To generate reports, Kibana uses a custom build of the Chromium web browser, which runs on the Kibana server in headless mode to load Kibana and capture the rendered Kibana visualizations as images. Chromium is an open-source project not related to Elastic, but the Chromium binary for Kibana has been custom-built by Elastic to make sure it works with minimal setup. The operating system that the Kibana server uses can require additional dependencies for Chromium.
For an additional layer of security, use the sandbox. The Chromium sandbox uses operating system-provided mechanisms to ensure that code execution cannot make persistent changes to the computer or access confidential information. The specific sandboxing techniques differ for each operating system.
The Linux sandbox depends on user namespaces, which were introduced with the 3.8 Linux kernel. However, many
distributions don’t have user namespaces enabled by default, or they require the CAP_SYS_ADMIN capability. The reporting features
automatically disable the sandbox when it is running on Debian and CentOS, as additional steps are required to enable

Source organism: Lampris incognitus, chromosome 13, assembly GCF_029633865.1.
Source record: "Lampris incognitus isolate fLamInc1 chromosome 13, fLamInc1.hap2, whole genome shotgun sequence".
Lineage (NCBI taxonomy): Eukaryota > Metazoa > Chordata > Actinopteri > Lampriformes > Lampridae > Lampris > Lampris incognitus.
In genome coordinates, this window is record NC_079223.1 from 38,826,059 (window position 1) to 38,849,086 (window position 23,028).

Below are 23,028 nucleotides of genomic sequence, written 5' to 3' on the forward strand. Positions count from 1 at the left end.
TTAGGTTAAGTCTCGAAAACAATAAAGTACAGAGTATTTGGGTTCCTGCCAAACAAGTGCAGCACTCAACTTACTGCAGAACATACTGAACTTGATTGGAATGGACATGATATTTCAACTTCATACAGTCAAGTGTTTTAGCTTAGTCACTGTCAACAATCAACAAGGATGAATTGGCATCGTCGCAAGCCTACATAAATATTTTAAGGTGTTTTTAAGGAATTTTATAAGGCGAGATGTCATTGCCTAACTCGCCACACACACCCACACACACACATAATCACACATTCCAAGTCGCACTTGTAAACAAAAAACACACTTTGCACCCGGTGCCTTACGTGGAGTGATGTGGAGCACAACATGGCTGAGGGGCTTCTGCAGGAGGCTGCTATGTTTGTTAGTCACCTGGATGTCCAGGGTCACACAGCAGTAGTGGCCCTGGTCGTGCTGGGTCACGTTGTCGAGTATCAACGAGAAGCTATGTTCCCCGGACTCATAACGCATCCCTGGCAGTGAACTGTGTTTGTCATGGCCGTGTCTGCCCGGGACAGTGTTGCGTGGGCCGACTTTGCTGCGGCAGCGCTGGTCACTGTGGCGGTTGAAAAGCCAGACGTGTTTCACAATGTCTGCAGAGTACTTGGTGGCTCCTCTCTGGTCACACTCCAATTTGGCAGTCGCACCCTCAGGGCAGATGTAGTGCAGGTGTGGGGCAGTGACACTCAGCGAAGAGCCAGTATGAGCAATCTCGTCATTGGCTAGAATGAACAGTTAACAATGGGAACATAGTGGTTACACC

unprivileged usernamespaces. In these situations, you’ll see the following message in your Kibana startup logs:
Chromium sandbox provides an additional layer of protection, but is not supported for your OS.
Automatically setting 'xpack.reporting.capture.browser.chromium.disableSandbox: true'.
Reporting automatically enables the Chromium sandbox at startup when a supported OS is detected. However, if your kernel is 3.8 or newer, it’s
recommended to set
xpack.reporting.capture.browser.chromium.disableSandbox: false in your
kibana.yml to explicitly enable usernamespaces.
When running Kibana in a Docker container, all container processes are run within a usernamespace with seccomp-bpf and AppArmor profiles that prevent the Chromium sandbox from being used. In these situations, disabling the sandbox is recommended, as the container implements similar security mechanisms.
Intro to Kibana
ELK for Logs & Metrics